Posted By Staff Reporter
ONE early morning in the first week of June, last year, TV reporter Jinky Bargio chanced upon a group of rowdy foreigners near the old Rustan’s in Gen. Maxilom Avenue.
When she saw the men throw bottles onto the street, stop passing vehicles and harass the drivers, Jinky knew she had a good story and got out of their vehicle. Soon they were recording the commotion.
When they saw what Jinky and her crew were doing, the men took umbrage and attempted to confiscate the camera. Fortunately, the police arrived just in time to avert a confrontation between the TV crew and the foreigners who were later identified as Papua New Guineans.
They were drunk. And apparently it was not their first brush with the law because when they arrived at the Fuente Police station, one of the policemen blurted, “it’s you again?”.
In fact, there have been so many cases of Papua New Guineans, most of whom are enrolled in Cebu schools, being arrested for breach of the peace. In all these cases, they had one drink too many.
The first recorded case was that of Benedict Penini who struck a taxi driver with a stone outside the gate of the Maria Luisa Estate Park on Sept. 9, 2012. The drunken Penini had just had a fight with another Papua New Guinean when he spotted the driver and vented his ire on the poor guy.
It took a Special Weapons and Tactics (SWAT) team to subdue Penini, who later complained that the cops used excessive force on him.
In 2013, two weeks after the Bargio incident, another drunken Papua New Guinean was arrested by the police for causing trouble inside a bar on A.S. Fortuna St., Bakilid in Mandaue. Jason Lokani was bloodied when the police arrived, courtesy of two unidentified men who resented the former’s breaking the bottles and hit him on the head with a stone.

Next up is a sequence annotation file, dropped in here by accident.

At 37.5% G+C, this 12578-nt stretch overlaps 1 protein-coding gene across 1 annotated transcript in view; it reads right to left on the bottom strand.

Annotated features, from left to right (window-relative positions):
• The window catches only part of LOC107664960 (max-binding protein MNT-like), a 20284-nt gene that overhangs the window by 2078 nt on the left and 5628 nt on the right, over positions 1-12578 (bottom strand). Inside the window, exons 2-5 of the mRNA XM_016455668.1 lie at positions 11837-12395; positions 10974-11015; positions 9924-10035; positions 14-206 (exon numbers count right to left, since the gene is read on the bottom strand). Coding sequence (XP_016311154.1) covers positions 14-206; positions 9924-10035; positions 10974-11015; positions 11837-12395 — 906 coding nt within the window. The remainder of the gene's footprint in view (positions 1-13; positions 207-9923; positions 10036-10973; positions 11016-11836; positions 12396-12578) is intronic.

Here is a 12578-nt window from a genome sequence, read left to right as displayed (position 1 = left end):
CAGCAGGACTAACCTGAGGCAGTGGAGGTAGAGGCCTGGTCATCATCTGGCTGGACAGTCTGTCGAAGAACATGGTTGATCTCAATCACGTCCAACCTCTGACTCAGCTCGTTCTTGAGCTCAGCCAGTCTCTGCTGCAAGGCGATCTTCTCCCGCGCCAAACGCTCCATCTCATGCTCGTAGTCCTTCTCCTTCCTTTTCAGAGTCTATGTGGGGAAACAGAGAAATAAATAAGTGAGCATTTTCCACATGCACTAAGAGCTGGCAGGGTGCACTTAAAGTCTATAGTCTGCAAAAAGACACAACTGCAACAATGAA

Just as 2013 was ending, another group of Papua New Guineans were arrested after they brawled outside the National Bookstore in Gen. Maxilom Avenue. Jason Kerepa, Emmanuel Nagopi Naemon, Israel Wanqana Warraqo and Nigel Gwingin Dondo were booked for drunkenness and were released from jail only after paying a fine.
In April, this year, Elizah Norman, Pilol Kuman, Andi Takon and Mulea Opa Homs were arrested, again for causing trouble inside a bar where they had been drinking since 3 a.m. One of them allegedly showed his genitals to a female customer, who left the bar obviously in shock along with a male companion.
Still not contented, Homs allegedly threw a bottle at another customer, causing an ugly gash on his forehead. A companion of the customer retaliated by stabbing Homs.
When the police arrived, the Papua New Guineans ran away but were caught near the gate of the Sto. Niño Village while arguing with the village security guard.
Then last Saturday, Gary Nigel Chrich was arrested after he allegedly punched a bar employee in (again!) Gen. Maxilom Avenue. When the police arrived and tried to subdue him, the fellow resisted and punched the neck of one of them. As you must have guessed, Chrich is from Papua New Guinea (Port Moresby) and tested positively for alcohol.
I am not trying to stereotype Papua New Guineans but I cannot help but notice that while they’re relatively few, they seem to have the most cases of brushes with the law, compared with other foreigners. In fairness to them, all of these cases are “minor incidents” which happen only when they are drunk.
The Papua New Guineans in Cebu are fun-seeking and are otherwise well-behaved when they are sober. When they get drunk, however, the behavior changes dramatically.
Source: Sun.Star Cebu newspaper
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